The National Green Tribunal recently passed an order that banned the use of cars that are above the age of 15 years in the Delhi NCR. Thus outlawing all cars bought before January 2003, as per the law regional transport departments in the nation’s capital have now stopped re-registering vehicles that go above this date and have even put a stop to fitness checks for these cars. However, a lack of useful information in this regard has sparked confusion among owners of these older cars as no clear road-map has been laid as to what the process is for removing these cars that have now suddenly been made illegal. This story should be a ready reckoner for those with these vehicles and how they could get the most out of their older car.
One option that seems to be most profitable for owners whose cars are not yet deregistered is to sell or transfer their vehicle to a neighbouring state. However, this only applies to those whose cars are soon to be expired, once deregistered cars cannot be sold or transferred. Once the car is sold in the other state, it will have to be re-registered at the new RTO, and this registration has to be updated in the records of the old RTO. This will ensure that the car cannot be reused for illegal activities. If that’s not the case, and the vehicles are not in working condition the next best option is would be to get the vehicle scrapped.
Car Scrapping Explained
Now the reason why scrapping is such a good alternative for old vehicles is that it forms the basis for an all-around win-win situation. For one the environment wins with polluting cars coming off the road. Scrapping at a government authorised scrap shop would ensure that the parts of your vehicle disposed of in a responsible eco-friendly way but also relieves you of the harassment of your vehicle or chassis number being used for illegal activities.
During the scrapping process, the chassis number is taken out before the scrap is sent for recycling. This is a due process that all authorised scrap dealers are supposed to follow, the vehicle’s owner, however, is required to ensure that the scrap dealer is an authorised entity. In essence, it would be required of them to ensure that there is no adverse impact on the environment.
It is also required to inform the RTO about the scrapping vehicles, this allows them to deregister vehicles once the scrapping is done.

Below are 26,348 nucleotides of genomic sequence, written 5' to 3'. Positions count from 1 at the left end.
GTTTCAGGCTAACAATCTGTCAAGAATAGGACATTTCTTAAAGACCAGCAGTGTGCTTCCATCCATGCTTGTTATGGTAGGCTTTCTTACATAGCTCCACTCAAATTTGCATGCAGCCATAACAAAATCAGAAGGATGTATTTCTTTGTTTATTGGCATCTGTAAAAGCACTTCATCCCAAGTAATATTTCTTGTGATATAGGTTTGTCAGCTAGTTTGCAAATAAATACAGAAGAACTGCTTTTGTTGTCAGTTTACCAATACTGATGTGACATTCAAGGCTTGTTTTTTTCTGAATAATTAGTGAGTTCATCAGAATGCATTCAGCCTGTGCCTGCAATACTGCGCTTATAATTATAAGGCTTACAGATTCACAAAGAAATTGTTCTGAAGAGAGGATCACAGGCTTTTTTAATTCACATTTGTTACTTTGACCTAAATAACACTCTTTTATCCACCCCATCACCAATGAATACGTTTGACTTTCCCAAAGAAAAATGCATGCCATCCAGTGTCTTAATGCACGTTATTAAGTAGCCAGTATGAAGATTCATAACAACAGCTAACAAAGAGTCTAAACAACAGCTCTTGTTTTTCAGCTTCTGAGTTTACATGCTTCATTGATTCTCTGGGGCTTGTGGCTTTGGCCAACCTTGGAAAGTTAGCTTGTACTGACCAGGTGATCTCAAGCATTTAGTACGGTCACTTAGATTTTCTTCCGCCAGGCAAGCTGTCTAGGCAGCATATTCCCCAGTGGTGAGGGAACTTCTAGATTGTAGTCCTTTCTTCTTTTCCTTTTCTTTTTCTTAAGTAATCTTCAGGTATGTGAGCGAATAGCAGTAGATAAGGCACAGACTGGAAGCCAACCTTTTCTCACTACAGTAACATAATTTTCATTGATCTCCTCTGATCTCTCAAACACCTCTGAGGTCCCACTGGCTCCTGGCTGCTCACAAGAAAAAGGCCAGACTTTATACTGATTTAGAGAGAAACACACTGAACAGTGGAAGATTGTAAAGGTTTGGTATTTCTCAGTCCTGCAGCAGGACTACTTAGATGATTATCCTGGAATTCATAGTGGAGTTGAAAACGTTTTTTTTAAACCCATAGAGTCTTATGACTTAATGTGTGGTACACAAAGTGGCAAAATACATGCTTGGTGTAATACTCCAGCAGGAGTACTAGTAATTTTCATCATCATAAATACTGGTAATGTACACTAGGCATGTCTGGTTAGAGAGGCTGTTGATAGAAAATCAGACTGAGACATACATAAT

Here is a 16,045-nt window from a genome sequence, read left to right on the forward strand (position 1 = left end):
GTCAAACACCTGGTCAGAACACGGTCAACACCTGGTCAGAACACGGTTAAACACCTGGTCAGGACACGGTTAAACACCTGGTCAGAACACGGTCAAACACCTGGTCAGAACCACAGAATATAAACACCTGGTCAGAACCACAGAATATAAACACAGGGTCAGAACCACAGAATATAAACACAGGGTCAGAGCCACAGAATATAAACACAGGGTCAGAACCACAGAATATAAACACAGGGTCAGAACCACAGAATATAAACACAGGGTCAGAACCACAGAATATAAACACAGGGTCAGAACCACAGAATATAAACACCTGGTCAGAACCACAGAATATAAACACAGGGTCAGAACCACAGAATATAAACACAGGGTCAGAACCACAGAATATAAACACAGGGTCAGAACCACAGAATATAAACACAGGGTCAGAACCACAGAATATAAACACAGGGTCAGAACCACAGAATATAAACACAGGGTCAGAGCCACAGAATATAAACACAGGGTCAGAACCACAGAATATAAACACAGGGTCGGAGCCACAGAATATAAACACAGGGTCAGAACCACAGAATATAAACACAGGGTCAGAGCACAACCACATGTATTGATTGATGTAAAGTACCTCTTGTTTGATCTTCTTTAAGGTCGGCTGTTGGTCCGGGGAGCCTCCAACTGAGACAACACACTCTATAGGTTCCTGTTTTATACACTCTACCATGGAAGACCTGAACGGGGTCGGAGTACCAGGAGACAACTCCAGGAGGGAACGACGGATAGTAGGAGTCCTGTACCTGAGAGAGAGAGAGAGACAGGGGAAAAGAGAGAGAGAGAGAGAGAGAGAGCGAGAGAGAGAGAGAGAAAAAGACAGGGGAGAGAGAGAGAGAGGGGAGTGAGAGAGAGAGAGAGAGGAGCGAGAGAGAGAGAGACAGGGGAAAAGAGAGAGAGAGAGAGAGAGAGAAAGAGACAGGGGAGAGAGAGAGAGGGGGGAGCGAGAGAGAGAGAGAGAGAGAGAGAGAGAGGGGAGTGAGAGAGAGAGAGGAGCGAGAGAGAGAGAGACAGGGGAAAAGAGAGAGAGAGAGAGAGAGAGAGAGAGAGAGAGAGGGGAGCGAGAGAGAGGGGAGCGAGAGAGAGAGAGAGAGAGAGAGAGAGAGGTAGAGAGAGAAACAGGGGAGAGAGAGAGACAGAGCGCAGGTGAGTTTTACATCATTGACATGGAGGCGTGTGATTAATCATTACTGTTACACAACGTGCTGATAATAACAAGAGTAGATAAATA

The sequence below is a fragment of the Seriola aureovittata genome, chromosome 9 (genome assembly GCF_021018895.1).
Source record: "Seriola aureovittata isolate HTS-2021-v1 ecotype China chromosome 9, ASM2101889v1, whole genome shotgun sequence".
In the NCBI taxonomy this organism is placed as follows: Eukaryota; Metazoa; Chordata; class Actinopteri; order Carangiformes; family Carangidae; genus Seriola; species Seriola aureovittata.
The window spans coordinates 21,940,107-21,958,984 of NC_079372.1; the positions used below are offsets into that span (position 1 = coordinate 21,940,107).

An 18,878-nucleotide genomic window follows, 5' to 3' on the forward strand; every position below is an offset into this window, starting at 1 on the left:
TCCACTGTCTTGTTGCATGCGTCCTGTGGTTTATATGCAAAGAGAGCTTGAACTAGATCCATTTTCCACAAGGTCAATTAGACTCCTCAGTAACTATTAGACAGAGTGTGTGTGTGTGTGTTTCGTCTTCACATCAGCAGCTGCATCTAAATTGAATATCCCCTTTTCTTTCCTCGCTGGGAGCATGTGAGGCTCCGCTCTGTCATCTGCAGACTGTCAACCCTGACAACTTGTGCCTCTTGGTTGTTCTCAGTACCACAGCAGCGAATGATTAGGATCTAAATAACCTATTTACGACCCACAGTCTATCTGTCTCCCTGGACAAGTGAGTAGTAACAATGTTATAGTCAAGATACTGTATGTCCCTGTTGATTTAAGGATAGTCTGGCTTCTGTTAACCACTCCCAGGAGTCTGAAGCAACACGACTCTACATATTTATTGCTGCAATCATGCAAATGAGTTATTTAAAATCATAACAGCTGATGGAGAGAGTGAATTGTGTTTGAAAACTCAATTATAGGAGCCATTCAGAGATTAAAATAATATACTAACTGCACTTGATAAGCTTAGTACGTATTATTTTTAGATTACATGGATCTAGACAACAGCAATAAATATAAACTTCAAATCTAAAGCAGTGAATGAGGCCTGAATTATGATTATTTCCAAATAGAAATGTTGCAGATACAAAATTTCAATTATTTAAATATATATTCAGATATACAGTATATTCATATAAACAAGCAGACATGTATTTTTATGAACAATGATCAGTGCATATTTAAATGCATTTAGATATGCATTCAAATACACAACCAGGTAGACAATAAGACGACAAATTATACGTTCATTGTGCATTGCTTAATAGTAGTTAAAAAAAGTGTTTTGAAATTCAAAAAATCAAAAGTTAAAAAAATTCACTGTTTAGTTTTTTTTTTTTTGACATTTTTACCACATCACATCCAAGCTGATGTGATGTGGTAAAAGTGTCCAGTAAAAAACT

Prior to scrapping the vehicle, the scrap dealer is required to inspect the vehicle and provide a quote based on the weight of the vehicle. Upon consensus on the price, the scrap dealer will remove the car parts and segregate them into rubber, plastic, iron, etc
It is the vehicle owners onus as to what price he gets for the various ancillary parts that include tyres battery and tool-kit etc. This price depends on the condition and the age of the parts. CNG dual fuel cars can negotiate for the price of the cylinders.
It is adviced that one takes precautions to ensure that the scrapping process is actually complete.
It is not necessary for one to submit the original Registration Certificate to the scrap dealer, car owners need only provide a photocopy.
It is also advisable to take photographic evidence of the scrapped vehicle to ensure no discrepancies during the deregistration process at the RTO.
Valuation and Registration Process for Old Cars:
The value that you receive for your car is largely dependent on the condition of the vehicle. For example, a vehicle in running condition can be sold for spare parts. If the car is not in running condition, then the price of the car will be determined by the weight of the metal at Rs 15 per kilo.
The owner will also have to surrender their original RC along with the Chassis number plate that was cut out from the vehicle. This information will be kept at the RTO as part of their records. A written correspondence from the scrap dealer is also required on their official stationery with a complete address of the scrapping station.
The RTO will then verify the documents against, reports from the traffic police and National Crime Records Bureau (NCRB). Verification is also done for the records maintained at the RTO office regarding sale or purchase of the car. If all records are found to be satisfactory, the car will be deregistered by the RTO.
A proposed policy for owners of vehicles scrapped asks that the government provide these incentives:
1. Discounts on next car purchase based on the receipt from the scrapper for the next vehicle.
2. 50% off the excise duty and road tax for the next vehicle
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